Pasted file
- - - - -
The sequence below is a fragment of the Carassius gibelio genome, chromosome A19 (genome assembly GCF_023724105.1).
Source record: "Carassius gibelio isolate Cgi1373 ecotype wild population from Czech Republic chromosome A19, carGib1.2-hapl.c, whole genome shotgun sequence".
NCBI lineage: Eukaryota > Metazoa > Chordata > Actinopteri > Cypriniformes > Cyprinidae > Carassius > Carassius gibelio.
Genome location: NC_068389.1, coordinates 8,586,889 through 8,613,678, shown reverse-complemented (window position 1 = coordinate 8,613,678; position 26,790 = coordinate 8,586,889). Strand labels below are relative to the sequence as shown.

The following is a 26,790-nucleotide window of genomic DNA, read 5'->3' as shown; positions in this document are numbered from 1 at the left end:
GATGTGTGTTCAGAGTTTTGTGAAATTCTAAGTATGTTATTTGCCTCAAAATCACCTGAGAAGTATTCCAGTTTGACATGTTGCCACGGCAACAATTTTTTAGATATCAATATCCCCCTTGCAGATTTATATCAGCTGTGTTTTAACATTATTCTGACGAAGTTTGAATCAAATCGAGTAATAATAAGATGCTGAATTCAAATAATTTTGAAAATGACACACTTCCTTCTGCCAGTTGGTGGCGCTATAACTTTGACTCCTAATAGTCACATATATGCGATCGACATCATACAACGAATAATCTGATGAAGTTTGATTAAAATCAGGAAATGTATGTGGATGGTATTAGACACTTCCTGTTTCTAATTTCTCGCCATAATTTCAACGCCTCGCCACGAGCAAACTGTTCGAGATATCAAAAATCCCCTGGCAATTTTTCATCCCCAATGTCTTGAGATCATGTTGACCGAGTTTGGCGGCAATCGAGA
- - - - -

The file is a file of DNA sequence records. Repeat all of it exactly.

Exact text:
The sequence below is a fragment of the Carassius gibelio genome, chromosome A19 (genome assembly GCF_023724105.1).
Source record: "Carassius gibelio isolate Cgi1373 ecotype wild population from Czech Republic chromosome A19, carGib1.2-hapl.c, whole genome shotgun sequence".
NCBI lineage: Eukaryota > Metazoa > Chordata > Actinopteri > Cypriniformes > Cyprinidae > Carassius > Carassius gibelio.
Genome location: NC_068389.1, coordinates 8,586,889 through 8,613,678, shown reverse-complemented (window position 1 = coordinate 8,613,678; position 26,790 = coordinate 8,586,889). Strand labels below are relative to the sequence as shown.

The following is a 26,790-nucleotide window of genomic DNA, read 5'->3' as shown; positions in this document are numbered from 1 at the left end:
GATGTGTGTTCAGAGTTTTGTGAAATTCTAAGTATGTTATTTGCCTCAAAATCACCTGAGAAGTATTCCAGTTTGACATGTTGCCACGGCAACAATTTTTTAGATATCAATATCCCCCTTGCAGATTTATATCAGCTGTGTTTTAACATTATTCTGACGAAGTTTGAATCAAATCGAGTAATAATAAGATGCTGAATTCAAATAATTTTGAAAATGACACACTTCCTTCTGCCAGTTGGTGGCGCTATAACTTTGACTCCTAATAGTCACATATATGCGATCGACATCATACAACGAATAATCTGATGAAGTTTGATTAAAATCAGGAAATGTATGTGGATGGTATTAGACACTTCCTGTTTCTAATTTCTCGCCATAATTTCAACGCCTCGCCACGAGCAAACTGTTCGAGATATCAAAAATCCCCTGGCAATTTTTCATCCCCAATGTCTTGAGATCATGTTGACCGAGTTTGGCGGCAATCGAGA